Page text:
Laboratory Characterization of Gel Filter Cake and Development of Nonoxidizing Gel Breakers for Zirconium-Crosslinked Fracturing Fluids
- B. Raghava Reddy (Halliburton Energy Services Group)
- Document ID
- Society of Petroleum Engineers
- SPE Journal
- Publication Date
- August 2014
- Document Type
- Journal Paper
- 662 - 673
- 2013.Society of Petroleum Engineers
- 2.5.2 Fracturing Materials (Fluids, Proppant), 5.4.10 Microbial Methods, 2.7.1 Completion Fluids, 1.11 Drilling Fluids and Materials
- Regained permeability, Breakers, Metal crosslinked , Filter cake, Fracturing Fluids
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- 360 since 2007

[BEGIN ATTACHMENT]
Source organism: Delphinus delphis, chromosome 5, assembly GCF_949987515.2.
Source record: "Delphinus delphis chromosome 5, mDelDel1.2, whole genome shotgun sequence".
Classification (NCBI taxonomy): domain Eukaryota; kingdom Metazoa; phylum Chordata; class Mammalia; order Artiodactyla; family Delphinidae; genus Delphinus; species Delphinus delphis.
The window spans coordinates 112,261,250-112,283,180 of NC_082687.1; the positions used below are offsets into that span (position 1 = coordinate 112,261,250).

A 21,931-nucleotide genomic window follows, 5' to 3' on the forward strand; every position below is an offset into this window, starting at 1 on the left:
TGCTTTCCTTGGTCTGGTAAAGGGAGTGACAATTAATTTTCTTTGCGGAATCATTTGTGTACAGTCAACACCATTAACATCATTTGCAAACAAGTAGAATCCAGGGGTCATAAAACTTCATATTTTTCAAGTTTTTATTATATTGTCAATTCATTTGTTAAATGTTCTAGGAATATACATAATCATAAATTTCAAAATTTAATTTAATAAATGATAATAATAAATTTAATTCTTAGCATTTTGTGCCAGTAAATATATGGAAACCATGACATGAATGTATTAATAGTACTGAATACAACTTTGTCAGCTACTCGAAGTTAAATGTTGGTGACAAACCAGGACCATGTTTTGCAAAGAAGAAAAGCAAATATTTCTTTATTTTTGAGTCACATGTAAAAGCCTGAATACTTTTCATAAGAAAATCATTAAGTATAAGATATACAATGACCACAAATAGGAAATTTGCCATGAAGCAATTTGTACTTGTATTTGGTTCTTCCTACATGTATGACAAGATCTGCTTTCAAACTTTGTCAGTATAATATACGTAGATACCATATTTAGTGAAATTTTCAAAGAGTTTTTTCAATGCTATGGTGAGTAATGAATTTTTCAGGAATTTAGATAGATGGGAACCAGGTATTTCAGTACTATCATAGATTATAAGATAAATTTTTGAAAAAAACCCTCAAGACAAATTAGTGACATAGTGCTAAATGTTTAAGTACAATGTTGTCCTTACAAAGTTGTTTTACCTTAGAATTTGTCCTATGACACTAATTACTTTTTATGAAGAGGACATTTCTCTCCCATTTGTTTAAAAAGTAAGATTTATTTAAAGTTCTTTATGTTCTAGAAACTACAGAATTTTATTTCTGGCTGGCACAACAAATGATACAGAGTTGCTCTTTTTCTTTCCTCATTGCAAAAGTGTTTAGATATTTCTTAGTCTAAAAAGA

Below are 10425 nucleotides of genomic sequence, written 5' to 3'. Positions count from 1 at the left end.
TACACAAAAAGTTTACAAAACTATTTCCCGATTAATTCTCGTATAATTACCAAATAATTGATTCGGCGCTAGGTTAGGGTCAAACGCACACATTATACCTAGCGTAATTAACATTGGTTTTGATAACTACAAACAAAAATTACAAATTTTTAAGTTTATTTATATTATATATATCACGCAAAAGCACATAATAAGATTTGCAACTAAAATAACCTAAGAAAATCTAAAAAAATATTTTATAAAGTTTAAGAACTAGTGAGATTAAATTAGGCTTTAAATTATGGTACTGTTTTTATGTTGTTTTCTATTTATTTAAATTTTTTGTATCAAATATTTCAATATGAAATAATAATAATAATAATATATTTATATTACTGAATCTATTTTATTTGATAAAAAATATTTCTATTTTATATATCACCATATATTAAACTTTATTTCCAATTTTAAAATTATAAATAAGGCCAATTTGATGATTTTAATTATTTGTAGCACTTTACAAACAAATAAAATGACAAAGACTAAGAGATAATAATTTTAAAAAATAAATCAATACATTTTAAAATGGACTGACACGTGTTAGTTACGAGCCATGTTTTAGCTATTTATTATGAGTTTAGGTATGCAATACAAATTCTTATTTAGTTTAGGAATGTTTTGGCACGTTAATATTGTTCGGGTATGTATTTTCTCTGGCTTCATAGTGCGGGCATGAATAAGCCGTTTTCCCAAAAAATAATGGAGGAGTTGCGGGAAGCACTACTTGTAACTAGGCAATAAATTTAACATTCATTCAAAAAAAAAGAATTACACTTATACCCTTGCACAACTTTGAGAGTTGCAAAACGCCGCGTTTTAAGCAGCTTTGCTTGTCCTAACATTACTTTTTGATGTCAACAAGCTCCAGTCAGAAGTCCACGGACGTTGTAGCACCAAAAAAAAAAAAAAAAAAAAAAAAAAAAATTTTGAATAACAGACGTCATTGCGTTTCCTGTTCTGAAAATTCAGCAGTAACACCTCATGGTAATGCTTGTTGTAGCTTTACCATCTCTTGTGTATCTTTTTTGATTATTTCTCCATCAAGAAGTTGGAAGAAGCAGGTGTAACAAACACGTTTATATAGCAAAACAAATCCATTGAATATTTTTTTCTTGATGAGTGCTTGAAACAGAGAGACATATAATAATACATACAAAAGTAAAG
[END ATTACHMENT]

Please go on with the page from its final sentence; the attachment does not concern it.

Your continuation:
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Borate or Group 4 metal-crosslinked biopolymer fluids constitute the bulk of gelled-fracturing-fluid volumes used in field-fracture stimulation operations to date. Oxidizing chemicals remain the primary gel breakers to break down the filter cake and establish regained formation permeability or fracture conductivity. These breakers presumably oxidize the polymer backbone, causing chain breakdown and facilitating fluid flowback. Safety hazards associated with using bulk quantities are one of the many potential problems associated with the use of oxidizing agents as gel breakers. Proper timing of gel breakdown is of utmost importance with respect to oxidizing gel breakers. Conversely, premature polymer oxidation can cause premature proppant settling. On the other hand, a long delay between the completion of the fracturing operation and activation of the gel breaker could cause the deposition of additional filter cake on fracture faces, which could be difficult to break down. A desirable advancement of designing improved fracturing fluids is to develop nonoxidizing gel breakers that focus on decrosslinking the crosslinked gel structure by reacting with the crosslinking agent, rather than only breaking down the polymer chain. In addition, by insolubilizing such breakers, they can be embedded in the filter cake and, when activated, they can degrade the filter cake completely without leaving any residues. In this paper, synthetic disks of different porosities were used to simulate formation-permeability damage caused by filter cakes formed by Zr-crosslinked, carboxylated guar-based gels, and the results were compared with those measured for uncrosslinked fluids. The filter cakes were formed under different applied-pressure regimes and characterized for their polymer content and filter-cake/filtrate-weight ratios. From flow-rate measurements, it was clear that uncrosslinked base polymer solutions did not cause any permeability damage. Uncrosslinked polymers fluids produced from Zr-crosslinked gels by use of decomplexing, nonoxidizer breakers also did not significantly damage disk permeability compared with the fluids produced from conventional, oxidizer-type breakers. Several ortho-disubstituted aromatic compounds containing polar heteroatoms capable of functioning as potentially strong ligands for zirconium were found to be suitable as decomplexing breakers. Biopolymers containing such functional groups, notably lignosulfonate derivatives, show promise as commercially viable alternatives to oxidizing breakers for metal-crosslinked fracturing fluids.
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